Last year, after Canepa’s surprising loss to Seymour in this competition, he was approached while surfing one day by Grant Larson. “Hey, Bill,’’ Larson asked. “Is it true you lost to Allan Seymour?”
“Jeez, I don’t know,” Canepa replied. “I thought I lost to everybody. Who’s Allan Seymour?”
About a month later, Canepa got a call from Corky Carroll at Surfer. “Listen, Bill,” Corky said. “I know you’re a big partyer and like to have a good time. Would you like to come to our awards banquet this year?” Surprised and a bit flattered, Canepa said he would love to come. He showed up at the banquet with his wife, who was once a surfing champion on the Gulf coast, and together they marveled at the presence of so many surfing greats.
When everyone thought the awards presentation was over, Corky Carroll announced there would be one more award. “I know this is the moment you have been waiting for. Please bar the doors. As you all know, Allan Seymour has been our worst surfer for three years in a row. That’s all changed now. He has finally been unseated by . . . Bill Canepa!”
Canepa was stunned and embarrassed when he realized how he had been had. But as he walked up to receive the award, he looked over his shoulder at Allan Seymour’s face. Oddly, Allan almost looked jealous.
After his heat, Canepa emerges from the water looking confident. One of the judges winks, gives him the thumbs-up sign, and says, “Don’t worry. Bill. I fixed it up for you.” He’s a proud man, Canepa, and even though he went along good-naturedly with the title of world’s worst for a whole year, the thought that he might have to carry that burden for a second year gnaws at him. When asked if he came here just to prove once and for all he can beat Allan Seymour, he snaps back, “Hell no! I came here to beat Corky Carroll!” “But isn’t that an unrealistic goal, considering your present status as world’s worst?”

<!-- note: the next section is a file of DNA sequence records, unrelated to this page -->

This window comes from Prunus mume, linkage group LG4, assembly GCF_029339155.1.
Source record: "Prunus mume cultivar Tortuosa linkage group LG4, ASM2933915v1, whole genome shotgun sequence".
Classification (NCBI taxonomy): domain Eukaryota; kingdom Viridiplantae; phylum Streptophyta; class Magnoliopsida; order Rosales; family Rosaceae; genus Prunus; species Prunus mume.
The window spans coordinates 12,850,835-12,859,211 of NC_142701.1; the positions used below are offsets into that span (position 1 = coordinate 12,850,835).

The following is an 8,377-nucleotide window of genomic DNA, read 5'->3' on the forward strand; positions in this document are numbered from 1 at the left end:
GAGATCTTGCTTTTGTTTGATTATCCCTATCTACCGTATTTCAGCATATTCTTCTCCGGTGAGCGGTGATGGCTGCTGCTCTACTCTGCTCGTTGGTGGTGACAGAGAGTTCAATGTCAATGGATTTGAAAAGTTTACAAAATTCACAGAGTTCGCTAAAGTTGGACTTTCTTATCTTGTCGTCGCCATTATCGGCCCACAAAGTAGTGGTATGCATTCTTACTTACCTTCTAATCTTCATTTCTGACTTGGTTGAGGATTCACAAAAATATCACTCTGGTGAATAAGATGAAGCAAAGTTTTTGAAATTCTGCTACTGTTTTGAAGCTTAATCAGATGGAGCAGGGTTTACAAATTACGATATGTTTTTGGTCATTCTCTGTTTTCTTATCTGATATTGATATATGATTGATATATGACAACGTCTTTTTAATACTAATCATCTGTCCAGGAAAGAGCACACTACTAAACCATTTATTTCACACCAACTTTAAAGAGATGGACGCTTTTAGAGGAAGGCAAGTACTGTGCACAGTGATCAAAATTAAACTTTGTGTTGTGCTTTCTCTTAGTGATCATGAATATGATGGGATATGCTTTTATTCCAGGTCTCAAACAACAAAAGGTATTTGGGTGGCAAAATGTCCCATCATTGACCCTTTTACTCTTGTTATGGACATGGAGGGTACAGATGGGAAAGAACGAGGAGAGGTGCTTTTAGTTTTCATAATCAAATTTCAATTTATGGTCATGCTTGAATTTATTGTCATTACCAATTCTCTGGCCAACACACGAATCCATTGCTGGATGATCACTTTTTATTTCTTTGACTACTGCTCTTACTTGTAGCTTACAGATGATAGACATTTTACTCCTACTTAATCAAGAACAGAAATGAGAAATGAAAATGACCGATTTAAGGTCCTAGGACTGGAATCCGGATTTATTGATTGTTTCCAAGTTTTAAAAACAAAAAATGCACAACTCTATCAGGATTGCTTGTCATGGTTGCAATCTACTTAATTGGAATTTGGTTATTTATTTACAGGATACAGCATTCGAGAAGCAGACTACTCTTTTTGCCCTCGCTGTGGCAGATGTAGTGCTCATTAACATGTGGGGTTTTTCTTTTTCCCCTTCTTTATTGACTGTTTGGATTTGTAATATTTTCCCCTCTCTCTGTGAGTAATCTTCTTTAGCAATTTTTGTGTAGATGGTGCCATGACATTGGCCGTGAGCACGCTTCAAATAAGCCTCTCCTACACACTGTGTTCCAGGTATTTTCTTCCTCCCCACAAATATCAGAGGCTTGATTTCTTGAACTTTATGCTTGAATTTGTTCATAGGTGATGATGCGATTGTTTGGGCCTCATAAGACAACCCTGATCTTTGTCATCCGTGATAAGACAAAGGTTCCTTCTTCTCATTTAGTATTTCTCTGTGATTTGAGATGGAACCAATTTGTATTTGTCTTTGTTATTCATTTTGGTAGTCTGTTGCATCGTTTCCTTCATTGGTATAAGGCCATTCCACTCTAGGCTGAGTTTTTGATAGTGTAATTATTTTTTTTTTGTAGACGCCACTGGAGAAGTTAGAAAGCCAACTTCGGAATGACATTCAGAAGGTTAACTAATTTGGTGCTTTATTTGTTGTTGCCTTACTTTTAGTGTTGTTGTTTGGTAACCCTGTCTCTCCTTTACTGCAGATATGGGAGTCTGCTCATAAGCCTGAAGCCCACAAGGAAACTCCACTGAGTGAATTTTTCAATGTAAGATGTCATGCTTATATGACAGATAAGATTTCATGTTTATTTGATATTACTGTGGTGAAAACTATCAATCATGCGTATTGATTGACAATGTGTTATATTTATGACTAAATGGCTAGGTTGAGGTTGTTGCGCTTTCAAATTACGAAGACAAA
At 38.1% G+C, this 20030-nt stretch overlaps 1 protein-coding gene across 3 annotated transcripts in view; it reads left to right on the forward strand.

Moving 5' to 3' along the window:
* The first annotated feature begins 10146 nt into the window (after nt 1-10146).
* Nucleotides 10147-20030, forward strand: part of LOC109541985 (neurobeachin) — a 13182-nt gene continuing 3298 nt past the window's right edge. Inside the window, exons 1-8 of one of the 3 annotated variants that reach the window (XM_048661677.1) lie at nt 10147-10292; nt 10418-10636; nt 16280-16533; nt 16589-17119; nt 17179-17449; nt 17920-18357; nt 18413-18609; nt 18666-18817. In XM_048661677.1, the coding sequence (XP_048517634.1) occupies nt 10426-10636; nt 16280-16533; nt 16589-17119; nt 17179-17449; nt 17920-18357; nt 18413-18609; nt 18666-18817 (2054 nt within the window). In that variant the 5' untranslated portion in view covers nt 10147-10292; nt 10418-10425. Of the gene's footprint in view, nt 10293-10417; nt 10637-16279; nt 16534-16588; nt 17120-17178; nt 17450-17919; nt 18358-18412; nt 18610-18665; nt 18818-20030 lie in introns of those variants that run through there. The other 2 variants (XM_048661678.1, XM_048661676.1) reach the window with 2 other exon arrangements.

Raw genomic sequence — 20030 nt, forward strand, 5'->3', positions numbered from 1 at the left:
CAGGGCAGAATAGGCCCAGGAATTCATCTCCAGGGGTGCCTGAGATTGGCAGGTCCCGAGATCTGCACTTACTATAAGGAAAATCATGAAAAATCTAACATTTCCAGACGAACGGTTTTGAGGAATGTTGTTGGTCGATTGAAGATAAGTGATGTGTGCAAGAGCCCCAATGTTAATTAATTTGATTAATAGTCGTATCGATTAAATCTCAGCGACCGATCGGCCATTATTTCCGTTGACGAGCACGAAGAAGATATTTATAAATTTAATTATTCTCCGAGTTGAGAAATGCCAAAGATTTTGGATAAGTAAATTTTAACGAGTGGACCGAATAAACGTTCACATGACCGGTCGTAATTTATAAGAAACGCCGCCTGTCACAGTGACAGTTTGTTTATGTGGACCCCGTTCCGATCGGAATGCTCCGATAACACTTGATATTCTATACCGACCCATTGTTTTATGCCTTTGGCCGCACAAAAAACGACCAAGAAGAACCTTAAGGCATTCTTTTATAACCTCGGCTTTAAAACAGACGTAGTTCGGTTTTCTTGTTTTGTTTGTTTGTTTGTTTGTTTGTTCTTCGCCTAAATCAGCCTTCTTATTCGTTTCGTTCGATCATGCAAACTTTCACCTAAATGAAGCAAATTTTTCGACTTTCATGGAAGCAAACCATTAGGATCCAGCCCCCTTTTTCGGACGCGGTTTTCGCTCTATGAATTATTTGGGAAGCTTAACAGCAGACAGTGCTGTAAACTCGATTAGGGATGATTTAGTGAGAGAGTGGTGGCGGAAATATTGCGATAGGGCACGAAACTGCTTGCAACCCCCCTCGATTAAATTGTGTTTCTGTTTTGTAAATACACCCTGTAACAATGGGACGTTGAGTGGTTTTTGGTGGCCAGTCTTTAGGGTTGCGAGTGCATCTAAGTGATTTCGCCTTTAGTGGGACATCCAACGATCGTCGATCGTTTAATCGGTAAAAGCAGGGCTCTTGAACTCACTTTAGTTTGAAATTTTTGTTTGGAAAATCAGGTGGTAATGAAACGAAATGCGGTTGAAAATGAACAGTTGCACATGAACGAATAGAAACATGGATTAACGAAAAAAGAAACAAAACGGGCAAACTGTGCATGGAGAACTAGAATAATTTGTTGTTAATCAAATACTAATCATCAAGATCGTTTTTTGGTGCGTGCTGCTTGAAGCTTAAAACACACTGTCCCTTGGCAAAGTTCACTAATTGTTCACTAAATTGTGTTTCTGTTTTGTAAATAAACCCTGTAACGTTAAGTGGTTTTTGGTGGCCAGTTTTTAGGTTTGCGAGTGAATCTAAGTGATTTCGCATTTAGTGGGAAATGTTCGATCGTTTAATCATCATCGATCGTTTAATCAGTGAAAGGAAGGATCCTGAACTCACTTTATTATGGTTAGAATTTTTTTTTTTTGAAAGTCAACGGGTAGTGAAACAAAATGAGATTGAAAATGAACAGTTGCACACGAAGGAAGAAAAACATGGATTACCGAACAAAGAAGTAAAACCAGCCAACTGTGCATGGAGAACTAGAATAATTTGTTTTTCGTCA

“Last year was a fluke,” Canepa insists. “I figure it was just bad luck. I hadn’t surfed all year. I was only a substitute in the contest. I was riding a borrowed board. And I only caught one wave. I can see how they would mistake me for the world’s worst surfer. But not this year. I caught six waves out there. I ran to the nose and wiggled my hips on one. I feel very confident that I didn’t make a complete buffoon out of myself.”
But when this observation is met with a smile that seems to indicate otherwise, Canepa is annoyed and says, “This really isn’t my competition. I’m kind of a big boy — I weigh 190 pounds. I know I could do better in big surf. ”
But the surf is not big. It is only two to three feet, and wind blown.
As Canepa waits for the results of his heat, he begins to worry that he hasn’t done his best.
An added worry for Canepa is that Allan Seymour will be competing in the forty-and-over bracket this year, so there is no way he can directly prove his superiority to his rival. “When I first got here and saw the shape Allan had rounded himself into over the winter, my heart leaped for joy,” Canepa says. “I went up to him and congratulated him on his training program. That’s when he broke the bad news to me, that he was over forty now and wasn’t going to be in my heat.”
“What if you lose to Seymour again?” he is asked. “What will that mean for your surfing career? Can you just shrug it off as bad luck again?”
“I’m willing to admit that if I take the title again this year, then it has to be based on more than luck,” Canepa says grimly. “Then it’ll be based on ability.”
When the judges announce the results of Canepa’s heat over the loudspeaker, he has placed sixth — dead last. He is visibly deflated. “I guess you can’t do too much worse than that,” he mumbles.
That’s true. It would be very difficult to do worse. But if anybody can do it, Allan Seymour can. “I feel confident!” the portly and balding Seymour says before his heat. “I feel like I can go out there and win it all today!”
“Seriously, now,” the oldster is asked, “weren’t you the world’s worst surfer for three years in a row?”
“Well, that’s correct,” Seymour says, barely able to control his excitement. “I did hold the title. But I wasn’t really the worst. You see, how that came about. . . Corky Carroll and I were friends as kids, and everywhere we went people would say, ‘My god! That’s Corky Carroll! He’s the world’s best! But who’s that with him?’ So Corky started telling everybody, ‘Oh, that’s Allan Seymour. He’s the world’s worst.’ And I kinda got stuck with it.”
“It wasn’t accurate, then? You weren’t the world’s worst?”
“Hell no! I’m a finely tuned athlete!” he says angrily. Then, cooling down, he adds, “Actually, I’m a little bit afraid I overtrained for this competition. I was riding the San Onofre shorebreak the other day and raked my shoulder.” And he turns to show an ugly six-inch abrasion across his back.